Many years ago I represented Moshe Gershuni, whose wonderful exhibition is now on display at the Noemi Givon Gallery in Tel Aviv (flashing warning light: concealed advertising), curated by his three children, Uri, Aram and Atar, of the works from his estate. He refused to shake Ariel Sharon’s hand. I tried to persuade him: What do you care, there’s money in it, afterward you’ll wash your mouth and your hand with the Herbal Elixir de la Grande-Chartreuse, 71 percent alcohol, as expensive as liquid gold, which you’ll buy with the prize money.
I won’t do it, he said. I won’t. I’ll skin the carcass of an animal in the market slaughtered against Jewish law, and I won’t accept the prize from that man of blood, he said, giving fresh meaning to the Talmudic phrase and turning down the Israel Prize. I filed a petition to the High Court of Justice, which was of course rejected. In return, I was given the gift of a painting, “Her Soul Has Departed,” which I associate with the death of Israeli art critic Sarah Chinski: an incomplete circle on a thick line, like a failed calligraphy exercise to paint a perfect circle.
I look at the painting and understand completely why Gershuni refused to accept the prize. Come to the exhibition, David Grossman and you’ll also understand that you cannot place your hand in the hand where James Packer’s hand rested, and that was grasped by Donald Trump’s sausage-like fingers. You’ve skinned many a dead animal in the market, Grossman, and displayed them naked and shivering, so you couldn’t care less about one more. Arrive on time, and if you’re late I’ll ask Noemi to leave the gallery open for you, even at night, and you can walk around alone in the deserted rooms, or Aram Gershuni will agree to take you around.
Gershuni asked why the prime minister is giving out the Israel Prize for Art, why not an artist like him, or perhaps his wife, the artist Bianca Eshel-Gershuni, and informed the prize committee that he would not shake Sharon’s hand. Education Minister Limor Livnat took the prize from him and said – no handshake, no money.
Imagine that you’re Bruno Schulz, who is close to your heart. A sweaty postman comes to your father’s textile shop, and hands you a notice in an envelope that you’ve won the Municipality of Drohobycz Prize, and you have to shake the hand of the person who would be the German officer who would kill you in five years in the Drohobycz ghetto. Would you do it?
Or would you “heed the soft sigh of the black forests, the opaque chords that churn the spaces beyond the range of hearing” (from “Sanatorium Under the Sign of the Hourglass.” Ding ding, another concealed advertisement), that say, Don’t be a whore, Grossman, people who love your books don’t deserve it nor do the people who heard you on the 11th anniversary of Rabin’s assassination, 12 years ago: “In the bosom of the earth, in the land of Israel, again and again we bury our young, at their peak of blooming. The death of young people is a horrible, shattering waste. But no less horrible is the sense that for many years, the State of Israel has been squandering not only the lives of its sons, but also its miracle; that grand and rare opportunity that history bestowed upon it, the opportunity to establish here a state that is enlightened, fair, democratic, that abides by Jewish and universal values; a state that would be a national home and haven, but not only a haven – a place, too, that would offer a new meaning to Jewish existence; a state that holds as an important, essential part of its Jewish identity, of its Jewish ethos, the ensuring of full equality and respect for its non-Jewish citizens.”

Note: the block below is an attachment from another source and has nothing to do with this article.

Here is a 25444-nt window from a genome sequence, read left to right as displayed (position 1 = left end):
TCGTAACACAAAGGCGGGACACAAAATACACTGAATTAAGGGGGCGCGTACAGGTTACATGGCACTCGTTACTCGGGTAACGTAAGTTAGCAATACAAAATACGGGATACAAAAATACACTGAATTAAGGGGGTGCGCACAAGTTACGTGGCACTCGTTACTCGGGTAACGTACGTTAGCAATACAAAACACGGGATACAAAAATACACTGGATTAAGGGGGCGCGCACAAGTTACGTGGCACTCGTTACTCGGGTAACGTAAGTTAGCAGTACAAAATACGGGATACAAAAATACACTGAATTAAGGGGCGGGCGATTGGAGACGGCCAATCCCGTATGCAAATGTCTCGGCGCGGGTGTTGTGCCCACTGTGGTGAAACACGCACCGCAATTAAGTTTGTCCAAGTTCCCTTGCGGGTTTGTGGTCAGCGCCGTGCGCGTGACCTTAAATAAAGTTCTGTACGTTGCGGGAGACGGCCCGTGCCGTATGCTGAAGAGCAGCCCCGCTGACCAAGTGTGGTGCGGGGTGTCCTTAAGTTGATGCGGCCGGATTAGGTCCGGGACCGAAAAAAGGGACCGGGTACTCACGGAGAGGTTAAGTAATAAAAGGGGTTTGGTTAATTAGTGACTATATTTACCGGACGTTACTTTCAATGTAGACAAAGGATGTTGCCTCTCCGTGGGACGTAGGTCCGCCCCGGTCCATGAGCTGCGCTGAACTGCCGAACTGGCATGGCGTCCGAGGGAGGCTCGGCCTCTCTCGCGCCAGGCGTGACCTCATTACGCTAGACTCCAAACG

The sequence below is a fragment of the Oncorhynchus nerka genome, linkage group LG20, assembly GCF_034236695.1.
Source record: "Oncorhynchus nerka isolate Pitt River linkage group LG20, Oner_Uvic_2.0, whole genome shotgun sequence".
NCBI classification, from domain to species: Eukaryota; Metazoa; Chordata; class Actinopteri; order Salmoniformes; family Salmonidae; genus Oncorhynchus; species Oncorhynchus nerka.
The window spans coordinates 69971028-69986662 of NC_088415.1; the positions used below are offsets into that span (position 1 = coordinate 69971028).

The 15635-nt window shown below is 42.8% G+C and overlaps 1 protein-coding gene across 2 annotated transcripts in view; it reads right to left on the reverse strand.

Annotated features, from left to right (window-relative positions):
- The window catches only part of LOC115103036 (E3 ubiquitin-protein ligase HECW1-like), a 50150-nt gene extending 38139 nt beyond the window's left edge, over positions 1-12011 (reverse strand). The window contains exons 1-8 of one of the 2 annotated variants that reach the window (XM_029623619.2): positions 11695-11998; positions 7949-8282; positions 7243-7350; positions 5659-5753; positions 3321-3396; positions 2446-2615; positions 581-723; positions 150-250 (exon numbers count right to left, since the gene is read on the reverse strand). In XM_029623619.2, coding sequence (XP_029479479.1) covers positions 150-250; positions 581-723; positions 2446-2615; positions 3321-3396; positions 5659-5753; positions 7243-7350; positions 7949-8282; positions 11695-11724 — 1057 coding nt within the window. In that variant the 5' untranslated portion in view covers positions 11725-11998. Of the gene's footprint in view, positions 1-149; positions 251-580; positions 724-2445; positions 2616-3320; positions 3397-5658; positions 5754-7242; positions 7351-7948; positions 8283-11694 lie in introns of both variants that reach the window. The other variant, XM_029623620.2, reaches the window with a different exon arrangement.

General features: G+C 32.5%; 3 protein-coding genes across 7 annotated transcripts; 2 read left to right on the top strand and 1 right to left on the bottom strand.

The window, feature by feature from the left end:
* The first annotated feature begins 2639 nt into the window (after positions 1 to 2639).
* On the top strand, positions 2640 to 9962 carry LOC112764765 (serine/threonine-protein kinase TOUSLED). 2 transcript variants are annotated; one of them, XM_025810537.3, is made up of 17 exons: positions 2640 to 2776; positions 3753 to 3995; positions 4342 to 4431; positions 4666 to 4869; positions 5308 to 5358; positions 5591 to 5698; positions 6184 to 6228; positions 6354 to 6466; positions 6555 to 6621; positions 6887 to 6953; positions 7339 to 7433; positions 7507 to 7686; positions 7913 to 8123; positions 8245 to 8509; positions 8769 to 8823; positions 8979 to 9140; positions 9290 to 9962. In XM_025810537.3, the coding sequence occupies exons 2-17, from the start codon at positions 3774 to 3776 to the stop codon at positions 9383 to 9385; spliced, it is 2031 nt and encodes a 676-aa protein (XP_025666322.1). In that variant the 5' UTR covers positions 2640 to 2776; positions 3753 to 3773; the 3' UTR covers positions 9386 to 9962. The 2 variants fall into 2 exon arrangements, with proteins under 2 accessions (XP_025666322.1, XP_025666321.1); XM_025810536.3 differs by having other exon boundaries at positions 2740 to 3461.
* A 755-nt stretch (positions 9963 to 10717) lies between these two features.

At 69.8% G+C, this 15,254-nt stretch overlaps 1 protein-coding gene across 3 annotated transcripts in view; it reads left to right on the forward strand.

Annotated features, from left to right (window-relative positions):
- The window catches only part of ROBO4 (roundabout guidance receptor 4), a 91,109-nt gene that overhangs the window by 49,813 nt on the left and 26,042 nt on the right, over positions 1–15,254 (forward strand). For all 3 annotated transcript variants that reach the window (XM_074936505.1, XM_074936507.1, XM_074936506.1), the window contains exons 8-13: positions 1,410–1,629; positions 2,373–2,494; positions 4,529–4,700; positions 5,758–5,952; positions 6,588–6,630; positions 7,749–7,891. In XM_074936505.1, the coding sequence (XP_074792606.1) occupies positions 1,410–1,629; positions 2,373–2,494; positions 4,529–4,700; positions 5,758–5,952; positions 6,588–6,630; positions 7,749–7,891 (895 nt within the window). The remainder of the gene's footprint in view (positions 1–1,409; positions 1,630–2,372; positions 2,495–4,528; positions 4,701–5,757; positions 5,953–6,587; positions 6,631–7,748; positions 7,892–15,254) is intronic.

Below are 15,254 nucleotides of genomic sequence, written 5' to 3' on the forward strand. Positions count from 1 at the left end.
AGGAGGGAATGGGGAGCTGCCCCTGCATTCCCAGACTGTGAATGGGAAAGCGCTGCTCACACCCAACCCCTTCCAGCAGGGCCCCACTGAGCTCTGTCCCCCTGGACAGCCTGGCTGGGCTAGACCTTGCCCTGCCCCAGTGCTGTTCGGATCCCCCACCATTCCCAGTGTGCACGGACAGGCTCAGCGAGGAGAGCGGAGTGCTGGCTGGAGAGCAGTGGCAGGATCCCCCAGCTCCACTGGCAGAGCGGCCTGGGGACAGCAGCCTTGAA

- 5 must-read David Grossman Haaretz articles following his Israel Prize award
- Author David Grossman wins the 2018 Israel Prize for literature
- Amos Oz, David Grossman, Etgar Keret implore Netanyahu: Do not deport asylum seekers
And since then, it has only grown worse and worse and those whose hands you shake, including Education Minister Naftali Bennett, are the ones who decided to expel some 40,000 Africans, under whose feet the ground is burning, whom the Vulture of Culture Miri Regev, who would certainly not miss the chance to shake your hand, said were a cancer in the body of the nation, people who fled from an Africa that had been robbed by enlightened Europeans. I don’t doubt that the Holocaust cannot be understood without understanding Africa, the slavery and the robbery, and I haven’t forgotten the genocide in Rwanda with weapons purchased from Israeli merchants of death.
If you give up the prize, I’ll offer you, seriously, a respectable seat in Courtroom C at the Supreme Court, where next month you’ll hear the petition by Itay Mack and myself, in my name, in the name of Jewish compassion and in the name of my father who was saved in 1945 by a black American soldier whose grandfather or great-grandfather was certainly a slave, and if they had been expelled from the United States there would have been no one to save my father, a “Muselmann” lying on a wooden bunk wearing a torn, striped coat. The black soldier carried him on his shoulders and gave him sweetened milk to drink, which of course he vomited immediately, but he recovered and grew tan and even grew a tough guy’s mustache in an Italian training camp.
A good seat in Courtroom C of the Supreme Court is worth a lot more than a prize from Netanyahu, Bennett and Regev, which is a measly 75,000 shekels that I can collect on Headstart in a week. So do us a favor, Grossman, and don’t accept the Israel Prize from those people.